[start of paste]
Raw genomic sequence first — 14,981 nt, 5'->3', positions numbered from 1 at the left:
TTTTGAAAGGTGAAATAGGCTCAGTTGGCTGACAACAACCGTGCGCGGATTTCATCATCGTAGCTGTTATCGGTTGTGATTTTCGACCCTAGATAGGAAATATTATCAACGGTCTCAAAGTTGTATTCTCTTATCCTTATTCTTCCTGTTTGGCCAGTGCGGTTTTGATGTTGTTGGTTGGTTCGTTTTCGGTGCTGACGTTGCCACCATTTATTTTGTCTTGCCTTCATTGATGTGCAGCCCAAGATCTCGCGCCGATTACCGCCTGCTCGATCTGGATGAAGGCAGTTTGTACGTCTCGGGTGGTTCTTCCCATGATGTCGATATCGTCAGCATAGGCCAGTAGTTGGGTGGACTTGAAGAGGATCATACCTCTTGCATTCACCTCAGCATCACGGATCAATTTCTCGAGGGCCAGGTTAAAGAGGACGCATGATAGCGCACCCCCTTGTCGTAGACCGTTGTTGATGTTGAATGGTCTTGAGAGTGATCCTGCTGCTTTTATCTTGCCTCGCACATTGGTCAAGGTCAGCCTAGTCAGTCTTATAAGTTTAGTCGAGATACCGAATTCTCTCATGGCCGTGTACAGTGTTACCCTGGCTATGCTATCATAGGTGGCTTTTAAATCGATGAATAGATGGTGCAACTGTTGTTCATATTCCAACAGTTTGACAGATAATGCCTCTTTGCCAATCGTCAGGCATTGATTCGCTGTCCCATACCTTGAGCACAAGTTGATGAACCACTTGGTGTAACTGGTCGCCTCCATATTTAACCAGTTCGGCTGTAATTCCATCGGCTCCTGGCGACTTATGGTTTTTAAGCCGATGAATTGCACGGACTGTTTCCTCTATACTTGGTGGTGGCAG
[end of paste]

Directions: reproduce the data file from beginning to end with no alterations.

Raw genomic sequence first — 14,981 nt, 5'->3', positions numbered from 1 at the left:
TTTTGAAAGGTGAAATAGGCTCAGTTGGCTGACAACAACCGTGCGCGGATTTCATCATCGTAGCTGTTATCGGTTGTGATTTTCGACCCTAGATAGGAAATATTATCAACGGTCTCAAAGTTGTATTCTCTTATCCTTATTCTTCCTGTTTGGCCAGTGCGGTTTTGATGTTGTTGGTTGGTTCGTTTTCGGTGCTGACGTTGCCACCATTTATTTTGTCTTGCCTTCATTGATGTGCAGCCCAAGATCTCGCGCCGATTACCGCCTGCTCGATCTGGATGAAGGCAGTTTGTACGTCTCGGGTGGTTCTTCCCATGATGTCGATATCGTCAGCATAGGCCAGTAGTTGGGTGGACTTGAAGAGGATCATACCTCTTGCATTCACCTCAGCATCACGGATCAATTTCTCGAGGGCCAGGTTAAAGAGGACGCATGATAGCGCACCCCCTTGTCGTAGACCGTTGTTGATGTTGAATGGTCTTGAGAGTGATCCTGCTGCTTTTATCTTGCCTCGCACATTGGTCAAGGTCAGCCTAGTCAGTCTTATAAGTTTAGTCGAGATACCGAATTCTCTCATGGCCGTGTACAGTGTTACCCTGGCTATGCTATCATAGGTGGCTTTTAAATCGATGAATAGATGGTGCAACTGTTGTTCATATTCCAACAGTTTGACAGATAATGCCTCTTTGCCAATCGTCAGGCATTGATTCGCTGTCCCATACCTTGAGCACAAGTTGATGAACCACTTGGTGTAACTGGTCGCCTCCATATTTAACCAGTTCGGCTGTAATTCCATCGGCTCCTGGCGACTTATGGTTTTTAAGCCGATGAATTGCACGGACTGTTTCCTCTATACTTGGTGGTGGCAG